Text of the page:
eDNA Monitoring of Ich in the Klamath River
Salmonid Research, Monitoring, and Evaluation (RM&E)
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Project Description: Following the lower Klamath River fish kill event of 2002, the Yurok Tribal Fisheries Program (YTFP) began monitoring in September 2003 for the prevalence of Ichthyophthirius multifiliis (ich) in fall-run Chinook salmon (Oncorhynchus tshawytscha) in the lower Klamath River as well as an associated organism Flavobacterium columnare that causes the disease columnaris. In 2014, 2015, 2016 and 2018 ich made a reappearance in the Klamath River. These outbreaks were closely monitored and documented by the YTFP using fish sampling techniques, however due to technological restraints, only in 2018 was river water sampled for the presence of ich environmental DNA. The YTFP is currently waiting for those samples to be analyzed.
Ich is a fresh-water ciliated protozoan parasite native to Eurasia, but now found throughout the world. It is believed to be ubiquitous in the Klamath River, however in most sampling years it has been at levels below detection threshold using the techniques described below. Ich infections cause damage to the skin and gills of numerous fish species, including salmonids. Large-scale outbreaks occur in rivers and lakes when there is a combination of suitable environmental conditions and susceptible fish. Suitable river conditions for an ich outbreak are low flows and low turnover rates, congregations of susceptible fish, and presence of the disease organism; ich outbreaks may worsen if water temperatures are elevated. Fish become especially susceptible when they are stressed and in high densities.
Researchers at Oregon State University (OSU) have recently developed protocols that allow them to accurately identify and quantify ich parasites from a given water sample using genetic analysis tools. OSU has done extensive research with a myxozoan parasite of salmonids, Ceratonova shasta. Both C. shasta and Ich have waterborne infectious stages that can be directly quantified through molecular analysis of water samples. OSU is in the process of applying their expertise with C. shasta to develop a monitoring program for Ich. The project would involve optimization and validation of a quantitative PCR for detection of waterborne stages of the parasite, then application of this method to investigate the spatial and temporal occurrence of Ich in the lower Klamath River.
The YTFP proposes to collect water samples from 3 locations on the lower Klamath River. These sites will be selected based on their proximity to past ich outbreaks and ease of accessibility. Sampling would occur from May through October with water samples collected on a weekly basis using an automated water sampling machine (isco). Once collected, water samples will be taken back to our laboratory to be filtered and the filtrate will be frozen and shipped to OSU for analysis. We would also conduct 2-3 longitudinal sampling events. These events would take place over the course of a single day with multiple sampling locations spread out over the entire lower Klamath River. Ideally, longitudinal sampling would take place before, during, and after any potential outbreak of ich. This sampling strategy assists researchers in identifying any “hot spots” and possible sources of disease epizootics.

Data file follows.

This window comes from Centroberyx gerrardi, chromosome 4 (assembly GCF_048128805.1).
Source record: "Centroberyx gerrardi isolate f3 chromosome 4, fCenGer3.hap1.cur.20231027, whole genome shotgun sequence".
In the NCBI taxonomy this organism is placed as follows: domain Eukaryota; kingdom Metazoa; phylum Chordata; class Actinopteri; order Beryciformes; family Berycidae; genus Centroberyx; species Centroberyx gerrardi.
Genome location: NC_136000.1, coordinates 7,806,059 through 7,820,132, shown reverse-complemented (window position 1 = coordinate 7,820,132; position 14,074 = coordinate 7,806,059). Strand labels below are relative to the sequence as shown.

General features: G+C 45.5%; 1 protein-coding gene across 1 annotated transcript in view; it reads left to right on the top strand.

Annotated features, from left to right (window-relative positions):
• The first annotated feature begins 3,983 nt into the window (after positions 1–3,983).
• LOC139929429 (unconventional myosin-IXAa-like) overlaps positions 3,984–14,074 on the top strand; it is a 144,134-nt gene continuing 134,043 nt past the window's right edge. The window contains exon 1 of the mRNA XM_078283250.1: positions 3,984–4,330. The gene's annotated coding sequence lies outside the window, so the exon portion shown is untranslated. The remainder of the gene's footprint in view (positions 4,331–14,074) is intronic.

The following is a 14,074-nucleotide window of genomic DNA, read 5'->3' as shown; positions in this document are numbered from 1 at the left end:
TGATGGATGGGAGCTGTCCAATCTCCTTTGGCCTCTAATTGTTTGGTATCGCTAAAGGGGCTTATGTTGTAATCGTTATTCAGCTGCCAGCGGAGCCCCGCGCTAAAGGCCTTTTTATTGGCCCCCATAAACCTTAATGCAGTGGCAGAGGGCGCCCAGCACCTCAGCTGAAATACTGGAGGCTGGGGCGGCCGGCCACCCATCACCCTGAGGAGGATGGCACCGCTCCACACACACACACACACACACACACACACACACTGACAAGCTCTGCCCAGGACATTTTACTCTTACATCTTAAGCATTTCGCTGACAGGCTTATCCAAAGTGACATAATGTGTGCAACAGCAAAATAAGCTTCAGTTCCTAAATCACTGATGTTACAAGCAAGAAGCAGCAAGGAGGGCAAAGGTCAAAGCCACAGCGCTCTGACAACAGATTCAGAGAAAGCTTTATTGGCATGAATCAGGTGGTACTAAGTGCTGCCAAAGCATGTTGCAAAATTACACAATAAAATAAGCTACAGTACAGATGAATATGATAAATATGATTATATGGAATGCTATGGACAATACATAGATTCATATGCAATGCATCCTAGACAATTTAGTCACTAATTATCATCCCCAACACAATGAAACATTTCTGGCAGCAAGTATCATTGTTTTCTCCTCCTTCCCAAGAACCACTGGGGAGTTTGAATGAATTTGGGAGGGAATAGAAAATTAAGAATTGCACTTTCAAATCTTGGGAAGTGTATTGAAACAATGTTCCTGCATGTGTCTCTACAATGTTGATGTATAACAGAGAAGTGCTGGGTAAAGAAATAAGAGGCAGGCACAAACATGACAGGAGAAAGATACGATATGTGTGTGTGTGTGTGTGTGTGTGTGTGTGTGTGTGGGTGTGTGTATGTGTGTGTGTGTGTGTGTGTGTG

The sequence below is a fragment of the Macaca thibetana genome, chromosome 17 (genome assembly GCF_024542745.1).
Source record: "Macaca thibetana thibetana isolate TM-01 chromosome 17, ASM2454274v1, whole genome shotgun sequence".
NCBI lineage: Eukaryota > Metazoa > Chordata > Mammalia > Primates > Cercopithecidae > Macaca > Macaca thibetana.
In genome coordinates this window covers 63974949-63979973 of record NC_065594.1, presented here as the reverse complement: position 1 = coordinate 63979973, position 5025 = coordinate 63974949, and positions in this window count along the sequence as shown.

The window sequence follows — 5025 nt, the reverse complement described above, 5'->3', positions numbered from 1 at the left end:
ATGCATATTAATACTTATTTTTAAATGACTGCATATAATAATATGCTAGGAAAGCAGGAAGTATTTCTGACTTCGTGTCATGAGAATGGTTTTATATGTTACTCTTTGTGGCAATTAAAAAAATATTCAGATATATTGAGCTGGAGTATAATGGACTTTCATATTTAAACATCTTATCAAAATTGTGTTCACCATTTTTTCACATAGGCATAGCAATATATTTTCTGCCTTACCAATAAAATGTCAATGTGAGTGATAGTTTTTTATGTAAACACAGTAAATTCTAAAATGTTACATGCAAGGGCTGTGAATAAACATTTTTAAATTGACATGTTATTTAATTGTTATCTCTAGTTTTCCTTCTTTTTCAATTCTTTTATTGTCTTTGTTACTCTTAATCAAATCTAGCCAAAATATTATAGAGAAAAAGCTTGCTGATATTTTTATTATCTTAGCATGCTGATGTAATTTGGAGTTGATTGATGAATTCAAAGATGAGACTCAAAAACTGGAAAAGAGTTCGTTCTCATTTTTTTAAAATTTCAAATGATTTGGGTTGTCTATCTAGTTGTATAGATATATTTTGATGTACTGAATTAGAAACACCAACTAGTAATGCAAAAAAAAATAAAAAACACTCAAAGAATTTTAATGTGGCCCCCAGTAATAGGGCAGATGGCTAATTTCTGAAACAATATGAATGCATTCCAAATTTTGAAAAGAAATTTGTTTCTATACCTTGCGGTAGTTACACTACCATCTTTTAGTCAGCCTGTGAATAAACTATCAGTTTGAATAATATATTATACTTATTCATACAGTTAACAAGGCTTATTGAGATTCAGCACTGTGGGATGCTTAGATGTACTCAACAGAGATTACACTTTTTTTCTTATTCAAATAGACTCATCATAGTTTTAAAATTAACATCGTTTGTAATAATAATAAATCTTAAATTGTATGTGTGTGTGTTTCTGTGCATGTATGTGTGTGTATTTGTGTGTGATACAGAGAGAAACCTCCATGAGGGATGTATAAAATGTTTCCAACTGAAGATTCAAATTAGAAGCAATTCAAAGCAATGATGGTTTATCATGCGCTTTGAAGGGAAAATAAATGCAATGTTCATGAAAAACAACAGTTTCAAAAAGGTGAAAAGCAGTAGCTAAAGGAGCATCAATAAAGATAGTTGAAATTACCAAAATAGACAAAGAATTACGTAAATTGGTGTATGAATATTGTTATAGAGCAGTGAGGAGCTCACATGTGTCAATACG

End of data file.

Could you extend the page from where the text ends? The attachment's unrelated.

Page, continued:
Currently, the YTFP ich monitoring program is through direct, lethal sampling of fish which can insensitive to early or light infections. Sentinel fish exposures are not possible during periods of high water temperature typically associated with Ich outbreaks. Water sampling for ich eDNA will provide valuable insight and compliment any ongoing ich studies and can be utilized as an early warning for disease outbreaks. This is the most important aspect of this project.
Project Objective: The objective of this project is to monitor levels of the deadly fish parasite Ichthyophthirius multifiliis (ich) in the lower Klamath River using environmental DNA (eDNA) samples that have been extracted from weekly water collections.
Project Benefit: This project will give researchers and managers an enhanced understanding of the ich lifecycle and how it relates to salmonids. Additionally, information gathered during this project could be used as an early warning to identify possible disease outbreaks and/or fish die offs. This project will also provide data so that management actions (primarily water management related to the operation of the federally owned Klamath Irrigation Project and the Trinity Division of the Central Valley Project) can be improved with respect to their effect on anadromous fish in general, and particularly with respect to ESA-listed SONCC coho salmon and Chinook salmon important to the Yurok Tribe’s subsistence and commercial fisheries.
Klamath at Blue
- Worksite Identifier: Klamath at Blue
- Start Date: 06/01/2020
- End Date: 10/30/2020
Sites at Klamath River near Blue Creek
- Basin: Klamath
- State: California
- Recovery Domain:
- Latitude: 41
- Longitude: -123
- Upper Klamath / Trinity Rivers Chinook Salmon ESU
- Southern Oregon/Northern California Coast Coho Salmon ESU
- Klamath Mountains Province Steelhead DPS
Salmonid Research, Monitoring, and Evaluation (RM&E)Y (Y/N)
- . . E.0.a
RM&E Funding .00
- . . E.0.b
|Complement habitat restoration project||
- . . E.0.c
|Project identified in a plan or watershed assessment.||
- . . E.0.d.1
Number of Cooperating Organizations 1
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|Name Of Cooperating Organizations.||
|Oregon State University|
- . . E.0.e.1
Number of reports prepared 0
- . . E.0.e.2
- . . E.2
- . . . . E.2.a
- . . . . E.2.b.7
Investigating fish health and/or disease/parasitesY (Y/N)
- . . . . . . E.2.b.7.a
|Key issues addressed by fish health and/or disease/parasites research||